It didn’t matter to Hill that his train didn’t leave until 10:30 p.m. or that he wouldn’t arrive in Slidell until late Friday afternoon. He would get to see his daughter. On her birthday. In person.
“He got choked up a little bit after he thought I was messing with him,” Durkin said. “He was shocked. It was real good to see him happy like that.”
Arriving at Illinois
A little more than a month after Jordyn was born in 2010, Hill was bound for Champaign. Set to begin his college football career.
He committed to Illinois late in the recruiting process after switching from Duke, his original choice. The possibility of staying close to home and playing at Tulane weighed on Hill’s mind at the time, too. Having some relatives in Chicago helped ease Hill’s mind of leaving Louisiana, but he knew he would have his moments where he missed Jordyn.
“The educational opportunities here were so great,” Hill said. “At Tulane, the education is great, but the football team wasn’t that great. I felt if I could get both in the same deal that would be best.”
Hill’s first two seasons with the Illini — he redshirted the 2010 season — ended in bowl game wins. The same scenario hasn’t transpired the last two years, but Hill was able to experience a different kind of reward last month. He received his bachelor’s degree in communications, with his daughter present.
“Just to graduate from college is such an amazing experience,” Hill said, “and to graduate from this university is really a big deal for me.”
He plans on earning a second degree in sociology at next May’s commencement.
“I want Jordyn to follow her dreams,” Hill said. “The biggest thing about what my mom did for me was she never held me back from what I wanted to do. That was one of the main things of coming here is to go to the NFL or get a great degree so I can make more money at my job. Anything she wants in life, I want to be able to provide for her.”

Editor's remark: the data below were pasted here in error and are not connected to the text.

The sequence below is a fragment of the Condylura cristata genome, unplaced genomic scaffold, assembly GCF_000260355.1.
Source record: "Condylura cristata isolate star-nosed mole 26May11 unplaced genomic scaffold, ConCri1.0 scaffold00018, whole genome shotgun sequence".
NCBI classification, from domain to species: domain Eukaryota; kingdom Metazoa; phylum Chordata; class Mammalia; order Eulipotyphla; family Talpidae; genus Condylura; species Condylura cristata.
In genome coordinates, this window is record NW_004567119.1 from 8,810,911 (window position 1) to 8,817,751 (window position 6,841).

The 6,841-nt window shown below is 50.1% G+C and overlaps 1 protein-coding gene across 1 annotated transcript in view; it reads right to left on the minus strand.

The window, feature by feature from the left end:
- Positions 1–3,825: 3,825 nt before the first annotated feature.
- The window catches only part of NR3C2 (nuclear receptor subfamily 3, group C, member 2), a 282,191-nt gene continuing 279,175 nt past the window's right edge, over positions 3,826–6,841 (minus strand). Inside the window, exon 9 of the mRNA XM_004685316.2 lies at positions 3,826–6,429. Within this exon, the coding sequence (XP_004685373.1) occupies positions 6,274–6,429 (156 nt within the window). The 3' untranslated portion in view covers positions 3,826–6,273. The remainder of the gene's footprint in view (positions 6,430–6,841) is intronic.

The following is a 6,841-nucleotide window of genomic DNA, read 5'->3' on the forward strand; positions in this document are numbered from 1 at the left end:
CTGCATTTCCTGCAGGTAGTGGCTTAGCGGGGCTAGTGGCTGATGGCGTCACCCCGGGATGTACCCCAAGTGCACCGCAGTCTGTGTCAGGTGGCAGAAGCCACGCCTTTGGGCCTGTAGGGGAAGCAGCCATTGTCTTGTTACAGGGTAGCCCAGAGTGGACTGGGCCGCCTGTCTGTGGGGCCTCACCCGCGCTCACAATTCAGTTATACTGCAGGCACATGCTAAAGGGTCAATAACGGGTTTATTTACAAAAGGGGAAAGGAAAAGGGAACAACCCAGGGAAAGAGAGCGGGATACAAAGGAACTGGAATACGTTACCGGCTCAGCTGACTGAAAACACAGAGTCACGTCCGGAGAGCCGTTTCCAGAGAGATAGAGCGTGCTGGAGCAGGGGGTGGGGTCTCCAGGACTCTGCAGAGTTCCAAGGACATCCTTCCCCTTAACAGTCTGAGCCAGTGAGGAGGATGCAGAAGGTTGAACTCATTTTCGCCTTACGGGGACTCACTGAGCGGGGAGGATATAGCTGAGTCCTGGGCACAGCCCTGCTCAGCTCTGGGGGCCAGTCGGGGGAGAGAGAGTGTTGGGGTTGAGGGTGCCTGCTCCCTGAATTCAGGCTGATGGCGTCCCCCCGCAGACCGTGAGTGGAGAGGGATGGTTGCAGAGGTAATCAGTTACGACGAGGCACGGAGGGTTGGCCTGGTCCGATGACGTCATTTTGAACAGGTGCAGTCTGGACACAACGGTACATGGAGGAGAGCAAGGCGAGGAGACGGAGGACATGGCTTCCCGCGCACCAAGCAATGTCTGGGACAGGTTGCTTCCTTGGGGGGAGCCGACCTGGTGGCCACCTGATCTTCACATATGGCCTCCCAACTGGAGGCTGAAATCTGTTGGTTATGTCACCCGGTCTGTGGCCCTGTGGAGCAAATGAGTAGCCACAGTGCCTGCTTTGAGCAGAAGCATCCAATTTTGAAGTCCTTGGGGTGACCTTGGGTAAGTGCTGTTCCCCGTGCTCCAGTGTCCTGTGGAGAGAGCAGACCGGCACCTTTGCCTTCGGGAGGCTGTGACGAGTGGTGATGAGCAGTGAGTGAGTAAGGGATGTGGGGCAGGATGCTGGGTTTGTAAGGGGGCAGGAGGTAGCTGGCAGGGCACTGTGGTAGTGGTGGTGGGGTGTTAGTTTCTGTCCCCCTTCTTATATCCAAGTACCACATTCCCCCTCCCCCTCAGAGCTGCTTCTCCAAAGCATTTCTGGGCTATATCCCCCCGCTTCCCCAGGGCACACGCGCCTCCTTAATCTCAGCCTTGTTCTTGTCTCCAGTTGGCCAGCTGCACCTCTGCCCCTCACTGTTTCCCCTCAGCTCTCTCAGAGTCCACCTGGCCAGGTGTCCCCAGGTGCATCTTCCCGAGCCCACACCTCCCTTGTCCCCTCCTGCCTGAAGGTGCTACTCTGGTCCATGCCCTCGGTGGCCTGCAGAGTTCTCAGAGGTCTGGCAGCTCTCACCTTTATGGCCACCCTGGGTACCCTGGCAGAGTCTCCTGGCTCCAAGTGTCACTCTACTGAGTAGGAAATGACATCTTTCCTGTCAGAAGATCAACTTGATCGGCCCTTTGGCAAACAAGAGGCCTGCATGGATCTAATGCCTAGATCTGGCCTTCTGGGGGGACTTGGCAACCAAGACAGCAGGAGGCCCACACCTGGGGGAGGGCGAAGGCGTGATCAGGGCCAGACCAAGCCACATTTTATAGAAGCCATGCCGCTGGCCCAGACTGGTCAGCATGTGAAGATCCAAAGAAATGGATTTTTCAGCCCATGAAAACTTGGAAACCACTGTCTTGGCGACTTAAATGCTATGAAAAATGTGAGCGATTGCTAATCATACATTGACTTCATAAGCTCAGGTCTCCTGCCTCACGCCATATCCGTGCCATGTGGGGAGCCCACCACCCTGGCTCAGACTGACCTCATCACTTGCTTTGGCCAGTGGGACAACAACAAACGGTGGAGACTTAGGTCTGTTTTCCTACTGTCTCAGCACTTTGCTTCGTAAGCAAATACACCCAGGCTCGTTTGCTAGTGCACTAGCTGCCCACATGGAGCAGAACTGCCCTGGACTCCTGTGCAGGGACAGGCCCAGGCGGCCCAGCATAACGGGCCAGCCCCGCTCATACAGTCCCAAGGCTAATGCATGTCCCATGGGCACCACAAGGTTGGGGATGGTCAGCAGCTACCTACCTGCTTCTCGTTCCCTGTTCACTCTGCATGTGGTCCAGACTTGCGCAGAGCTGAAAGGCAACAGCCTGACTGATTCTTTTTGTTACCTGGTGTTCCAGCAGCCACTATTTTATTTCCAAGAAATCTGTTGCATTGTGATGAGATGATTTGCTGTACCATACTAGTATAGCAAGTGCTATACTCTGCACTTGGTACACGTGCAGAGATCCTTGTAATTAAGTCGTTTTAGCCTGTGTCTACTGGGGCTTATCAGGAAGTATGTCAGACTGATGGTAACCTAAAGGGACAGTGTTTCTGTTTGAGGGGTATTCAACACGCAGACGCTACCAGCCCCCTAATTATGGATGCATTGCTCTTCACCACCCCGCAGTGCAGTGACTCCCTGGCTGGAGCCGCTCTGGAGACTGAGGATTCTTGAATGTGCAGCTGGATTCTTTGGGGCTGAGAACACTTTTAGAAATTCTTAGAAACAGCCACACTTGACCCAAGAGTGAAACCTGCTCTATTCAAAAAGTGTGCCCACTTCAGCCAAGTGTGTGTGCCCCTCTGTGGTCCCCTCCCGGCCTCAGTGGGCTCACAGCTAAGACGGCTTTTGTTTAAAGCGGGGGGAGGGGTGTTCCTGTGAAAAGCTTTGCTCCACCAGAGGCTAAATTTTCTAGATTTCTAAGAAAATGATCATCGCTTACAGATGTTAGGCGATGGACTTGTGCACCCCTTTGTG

Hill knows the feeling of growing up without a male figure in his life. His dad wasn’t in the picture.
“I talk to him from time to time, but my mom is like the world to me,” Hill said. “She was the one who raised me. I try to do as much as I can now not to be like my dad. I want to do everything my dad didn’t do, which is hard being that I’m away at college. I can’t spend that time with Jordyn, but I just hope that the result of me coming here is what pays off in the end.”
Hill is on civil terms with Jordyn’s mother, who lives in Louisiana.
“Her mom has full custody (of Jordyn),” Hill said. “We’re working parents. We communicate as much as possible. Her mom has been nice throughout it all. We have our disagreements from time to time, but it’s never been to the point where she won’t let me see her. My mom gets her most weekends, so I can Skype with her then.”
Hill has much on his plate, too, outside of football, school and trying to raise his daughter the best way he can, even when he’s not there. He’s getting married.
The 22-year-old Hill is engaged to Mariah Smith, a thrower on the Illinois track and field team who just finished her junior season. The couple is planning a wedding for next summer.
“I just say yes and sit back and watch what happens,” Hill said with a laugh.
The couple met at since-demolished Forbes Hall on the UI campus. Thanks to a pair of pajama pants Hill was wearing at the time.
“They had deer on them, and for some reason she made a comment about, ‘Oh, those look like you’re from Louisiana,’ ” Hill said. “I go, ‘Oh, I am from Louisiana. It’s funny you say that.’ It was fate from there.”
Especially because Smith didn’t back away from the fact Hill already had a child.
“The funniest thing about it is I dated a girl before Mariah, and I didn’t tell that girl about my daughter yet,” Hill said. “Mariah tells her, ‘Hey, did you know that he has a baby?’ She saw me walking her in her stroller one time on campus. When we started talking, it was one of the first things brought up. It actually made my life easier because she already knew that and accepted me as a father. She’s embraced the role of becoming a stepmother.”
And so has Jordyn, according to Hill.
“Every time I talk to Jordyn,” Hill said, “she asks, ‘Where’s Mariah?’ ”
Back to Jordyn’s birthday. The 4-year-old had a mermaid-themed pool party this year.
Hill’s train was a few hours late arriving to New Orleans, getting in about 5:30 p.m. April 25.